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Cover Story: MS MR

| July 30, 2015 | 0 Comments

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A recording artist has their entire life to complete a magical debut disc, they always say, and only a few brief months, possibly a year or two, to come up with a suitably engaging follow-up. And the higher the bar is set, musically, the more difficult a second album becomes – hence the dreaded sophomore jinx, when the pressure to equal a breakthrough achievement can derail even the most locomotive-chugging of careers. Leading, of course, to the even more dreaded term (and sweeping under the historical carpet) of One Hit Wonder. And nobody gets into showbiz to one day be pigeonholed as some also-ran.

Mention this conundrum to Lizzy Plapinger and Max Hershenow – who had breakthrough success with Secondhand Rapture, their 2013 Columbia debut as the synth-rocking duo MS MR – and they both laugh, derisively. They’ve heard about this second-album curse, sure. But to date, they have not experienced it firsthand. They had a carefully-conceived agenda for their thumping new How Does it Feel effort, and they felt no fear – and wasted little time – putting said plan into action. They could easily have coasted on Rapture staples like “Hurricane,” “Salty Sweet,” and “Bones,” which was prominently featured in an HBO Game of Thrones trailer. “But Max and I don’t know how to coast on anything,” says the vibrant-haired Plapinger, who – thanks to a recent dip in a chlorinated pool – is currently rocking a half-orange, half-blonde color she’s dubbed ‘sunburst peach.’

As the singer tells it, she and her multi-instrumentalist partner are never satisfied: “We’re always hungry and thinking about what we could be doing to push ourselves forward, whether it’s artistically, visually, or sonically, or with what we’re giving to our fans. We’re always thinking ten steps ahead of whatever we’re working on, currently, so even when we were on the road, we were still constantly thinking about – and collecting ideas for – this second record.” There were serious creative questions surrounding the project at first, she admits. “But we decided to just make music that we loved, first and foremost.”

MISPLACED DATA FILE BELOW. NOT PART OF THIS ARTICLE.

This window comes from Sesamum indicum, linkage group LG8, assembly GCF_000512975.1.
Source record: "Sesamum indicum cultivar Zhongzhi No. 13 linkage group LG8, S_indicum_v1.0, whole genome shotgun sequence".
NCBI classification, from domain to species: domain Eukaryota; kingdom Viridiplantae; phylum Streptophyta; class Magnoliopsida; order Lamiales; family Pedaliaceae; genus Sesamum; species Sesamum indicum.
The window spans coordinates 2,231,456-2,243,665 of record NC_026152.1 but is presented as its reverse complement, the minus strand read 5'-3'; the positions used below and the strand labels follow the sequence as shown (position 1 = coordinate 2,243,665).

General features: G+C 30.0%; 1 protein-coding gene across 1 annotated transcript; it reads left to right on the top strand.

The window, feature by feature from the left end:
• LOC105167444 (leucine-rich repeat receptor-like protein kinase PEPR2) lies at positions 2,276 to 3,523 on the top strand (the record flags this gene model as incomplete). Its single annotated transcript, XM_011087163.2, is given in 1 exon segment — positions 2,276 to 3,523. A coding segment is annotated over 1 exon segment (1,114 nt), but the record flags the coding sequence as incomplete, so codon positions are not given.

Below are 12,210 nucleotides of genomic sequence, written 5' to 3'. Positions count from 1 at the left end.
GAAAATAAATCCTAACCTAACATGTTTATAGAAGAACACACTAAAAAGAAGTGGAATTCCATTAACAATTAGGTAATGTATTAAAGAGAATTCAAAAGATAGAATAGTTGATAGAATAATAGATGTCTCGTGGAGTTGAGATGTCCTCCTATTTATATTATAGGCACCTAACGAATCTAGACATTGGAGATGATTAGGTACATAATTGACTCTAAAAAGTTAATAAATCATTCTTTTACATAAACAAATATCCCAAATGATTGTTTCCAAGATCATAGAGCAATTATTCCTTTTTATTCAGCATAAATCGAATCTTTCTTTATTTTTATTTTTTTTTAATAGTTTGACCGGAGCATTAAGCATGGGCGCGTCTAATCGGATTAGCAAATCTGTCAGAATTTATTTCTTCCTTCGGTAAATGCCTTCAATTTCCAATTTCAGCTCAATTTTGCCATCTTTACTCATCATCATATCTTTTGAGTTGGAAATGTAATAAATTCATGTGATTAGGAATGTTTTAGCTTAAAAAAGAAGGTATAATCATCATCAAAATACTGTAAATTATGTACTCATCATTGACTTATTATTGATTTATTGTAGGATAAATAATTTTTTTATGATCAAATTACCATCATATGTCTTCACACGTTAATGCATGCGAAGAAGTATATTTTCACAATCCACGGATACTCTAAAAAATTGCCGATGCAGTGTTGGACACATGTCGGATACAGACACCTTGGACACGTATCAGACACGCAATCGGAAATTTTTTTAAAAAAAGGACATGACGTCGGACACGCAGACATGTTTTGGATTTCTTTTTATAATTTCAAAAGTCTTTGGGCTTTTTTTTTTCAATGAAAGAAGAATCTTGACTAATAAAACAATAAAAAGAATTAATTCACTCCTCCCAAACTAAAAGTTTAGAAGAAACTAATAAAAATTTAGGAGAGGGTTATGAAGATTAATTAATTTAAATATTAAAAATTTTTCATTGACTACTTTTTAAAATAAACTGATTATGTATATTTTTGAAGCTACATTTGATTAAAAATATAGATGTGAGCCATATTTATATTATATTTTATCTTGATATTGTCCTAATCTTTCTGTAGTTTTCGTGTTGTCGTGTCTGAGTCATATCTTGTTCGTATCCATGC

How did the team accomplish this? More on that later. But How Does it Feel certainly breaks that fabled jinx. It opens with a frenetic rhythm and Plapinger’s insistent “What did you think would happen…what did you think would happen” chant Hershenow’s German-Expressionist-grim piano and synthesizers (“It feels like you’re starting the record in the middle of a heart attack, so you really prick up your ears and pay attention,” she asserts, proudly). The minor-chord processional “Criminals” momentarily lightens the melody while darkening the subject matter (“It’s about being in a toxic relationship that you can’t – or don’t want to – get out of,” Plapinger explains), before MS MR hits their ethereal pop stride in the finger-popping “No Guilt in Pleasure,” which was inspired by their experiences playing festivals the main stages at festivals like Bonnaroo, Coachella, and Splendor in the Grass.

The jazzy, stuttering “Tunnels” encapsulates the freedom Plapinger feels while aimlessly riding New York’s labyrinthine subway system (“You know when you feel like shit and you’re just lost and you don’t really know what to do with yourself?” she asks, rhetorically. “Do you sit in your apartment or do you go out with your friends? Well, sometimes you just find yourself riding the subway, going back and forth from place to place, and it’s the most public – and most private – experience you can have, and there’s just something comforting about it”). Complementing the cut is a twilight-twinkling sidewinder called “Leave Me Alone,” in which she repeatedly tells an ex to “Please just leave me alone” – a message that’s cold, clinical, and as subtle as a sledgehammer. The orchestral-underpinned title track segues into a cheerleader-exuberant chorus of “How! Does! It! Feel!” that the duo imagined an entire audience singing along to, even as they were first testing it out in the studio. And the delicate closing ballad “All the Things Lost” shows Plapinger’s maturity as a lyricist (“Spent your life collecting so you can never forget/ Treasured moments become lost treasures when you can’t recollect/ Everyone keeps asking are we OK, the truth is we’re not but I don’t know what to say”). It also shows the groups increasingly adept skill with metaphors – it sounds like it’s about a romantic breakup, but it’s not.